Book Image

Embedded Linux Development Using Yocto Project Cookbook - Second Edition

By : Alex Gonzalez
Book Image

Embedded Linux Development Using Yocto Project Cookbook - Second Edition

By: Alex Gonzalez

Overview of this book

The Yocto Project has become the de facto distribution build framework for reliable and robust embedded systems with a reduced time to market.You'll get started by working on a build system where you set up Yocto, create a build directory, and learn how to debug it. Then, you'll explore everything about the BSP layer, from creating a custom layer to debugging device tree issues. In addition to this, you’ll learn how to add a new software layer, packages, data, scripts, and configuration files to your system. You will then cover topics based on application development, such as using the Software Development Kit and how to use the Yocto project in various development environments. Toward the end, you will learn how to debug, trace, and profile a running system. This second edition has been updated to include new content based on the latest Yocto release.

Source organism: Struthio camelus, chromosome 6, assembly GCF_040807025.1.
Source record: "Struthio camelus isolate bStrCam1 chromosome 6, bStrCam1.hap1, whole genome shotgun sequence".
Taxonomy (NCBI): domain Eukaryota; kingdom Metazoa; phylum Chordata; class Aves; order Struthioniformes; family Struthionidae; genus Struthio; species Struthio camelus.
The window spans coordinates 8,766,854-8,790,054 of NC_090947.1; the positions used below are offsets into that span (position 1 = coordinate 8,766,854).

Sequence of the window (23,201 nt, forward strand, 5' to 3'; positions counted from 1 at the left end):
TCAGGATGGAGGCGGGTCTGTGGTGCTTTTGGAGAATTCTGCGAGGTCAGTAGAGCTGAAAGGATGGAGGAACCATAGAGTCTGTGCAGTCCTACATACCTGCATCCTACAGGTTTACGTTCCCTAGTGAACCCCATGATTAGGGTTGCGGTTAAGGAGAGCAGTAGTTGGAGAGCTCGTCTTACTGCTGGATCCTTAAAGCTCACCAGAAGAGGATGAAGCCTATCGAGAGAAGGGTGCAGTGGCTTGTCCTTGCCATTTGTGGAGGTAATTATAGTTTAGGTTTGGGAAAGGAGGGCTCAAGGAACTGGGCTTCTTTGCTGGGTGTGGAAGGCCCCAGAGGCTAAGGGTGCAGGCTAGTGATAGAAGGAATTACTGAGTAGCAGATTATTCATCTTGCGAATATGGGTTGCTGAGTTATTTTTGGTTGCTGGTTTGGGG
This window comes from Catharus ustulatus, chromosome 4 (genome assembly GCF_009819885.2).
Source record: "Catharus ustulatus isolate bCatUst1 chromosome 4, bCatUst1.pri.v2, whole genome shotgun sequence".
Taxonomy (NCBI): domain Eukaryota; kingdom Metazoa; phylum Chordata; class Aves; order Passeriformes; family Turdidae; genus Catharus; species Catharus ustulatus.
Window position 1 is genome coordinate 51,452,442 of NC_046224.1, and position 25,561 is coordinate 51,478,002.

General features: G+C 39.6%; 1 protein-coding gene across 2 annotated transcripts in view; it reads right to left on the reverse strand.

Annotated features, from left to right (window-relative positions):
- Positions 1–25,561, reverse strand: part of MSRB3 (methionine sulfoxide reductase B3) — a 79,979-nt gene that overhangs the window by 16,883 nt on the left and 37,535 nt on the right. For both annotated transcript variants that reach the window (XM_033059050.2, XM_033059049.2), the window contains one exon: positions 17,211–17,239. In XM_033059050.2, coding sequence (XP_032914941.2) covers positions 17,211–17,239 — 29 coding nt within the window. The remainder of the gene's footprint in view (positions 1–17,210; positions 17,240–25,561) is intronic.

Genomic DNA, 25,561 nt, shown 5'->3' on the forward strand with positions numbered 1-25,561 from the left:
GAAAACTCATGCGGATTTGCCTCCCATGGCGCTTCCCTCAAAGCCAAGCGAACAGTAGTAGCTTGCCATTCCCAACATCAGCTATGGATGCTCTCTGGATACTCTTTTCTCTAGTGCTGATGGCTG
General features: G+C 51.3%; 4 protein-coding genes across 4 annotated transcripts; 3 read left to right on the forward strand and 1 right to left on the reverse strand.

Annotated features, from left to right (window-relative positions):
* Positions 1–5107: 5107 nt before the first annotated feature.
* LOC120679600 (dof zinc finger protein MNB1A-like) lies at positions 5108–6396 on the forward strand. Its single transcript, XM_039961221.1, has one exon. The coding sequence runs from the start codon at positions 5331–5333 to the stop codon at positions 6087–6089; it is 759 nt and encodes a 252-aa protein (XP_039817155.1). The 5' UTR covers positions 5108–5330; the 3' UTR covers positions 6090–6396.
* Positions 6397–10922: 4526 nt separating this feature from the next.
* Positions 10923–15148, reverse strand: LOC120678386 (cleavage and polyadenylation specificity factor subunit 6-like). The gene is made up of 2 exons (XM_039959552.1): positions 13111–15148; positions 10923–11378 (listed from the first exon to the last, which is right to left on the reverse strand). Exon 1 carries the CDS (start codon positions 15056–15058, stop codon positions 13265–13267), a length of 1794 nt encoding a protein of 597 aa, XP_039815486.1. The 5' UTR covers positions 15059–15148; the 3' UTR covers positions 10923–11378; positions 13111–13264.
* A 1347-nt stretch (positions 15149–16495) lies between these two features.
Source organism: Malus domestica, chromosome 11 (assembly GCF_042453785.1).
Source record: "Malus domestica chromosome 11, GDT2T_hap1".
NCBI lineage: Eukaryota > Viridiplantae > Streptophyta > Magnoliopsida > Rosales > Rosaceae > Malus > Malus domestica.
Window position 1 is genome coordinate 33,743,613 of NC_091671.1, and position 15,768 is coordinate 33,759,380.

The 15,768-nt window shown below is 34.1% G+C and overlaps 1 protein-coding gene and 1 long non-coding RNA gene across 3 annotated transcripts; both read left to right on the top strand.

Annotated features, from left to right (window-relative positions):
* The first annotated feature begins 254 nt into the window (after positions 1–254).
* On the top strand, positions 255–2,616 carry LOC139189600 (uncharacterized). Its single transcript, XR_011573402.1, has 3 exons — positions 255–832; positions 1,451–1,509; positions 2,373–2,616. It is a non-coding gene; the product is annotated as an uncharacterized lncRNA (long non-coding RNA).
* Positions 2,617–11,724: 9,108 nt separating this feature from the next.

Table of Contents (13 chapters)
Title Page
Packt Upsell

Securing the root filesystem

In the age of internet-connected devices and the Internet of Things, security in embedded devices is an important consideration in the design of an embedded system.

In this recipe, we will discuss two of the frameworks most frequently used to enhance the security of the root filesystem and show how to integrate them into your Yocto Project-based product.

Getting ready

Linux implements file-level security. Each file has a set of access attributes for user, group and others, and they can be assigned read, write, or execute permissions, as well as some special modes.

Filesystem access is hence based on the system users and groups. When you list files with the ls -l command, you see the file attributes with the following format:


The first letter is the file type, followed by triads of user, group, and other permissions. The file can be read, written, and executed by the user that owns it, but only read and executed by a user in the same group or by a different...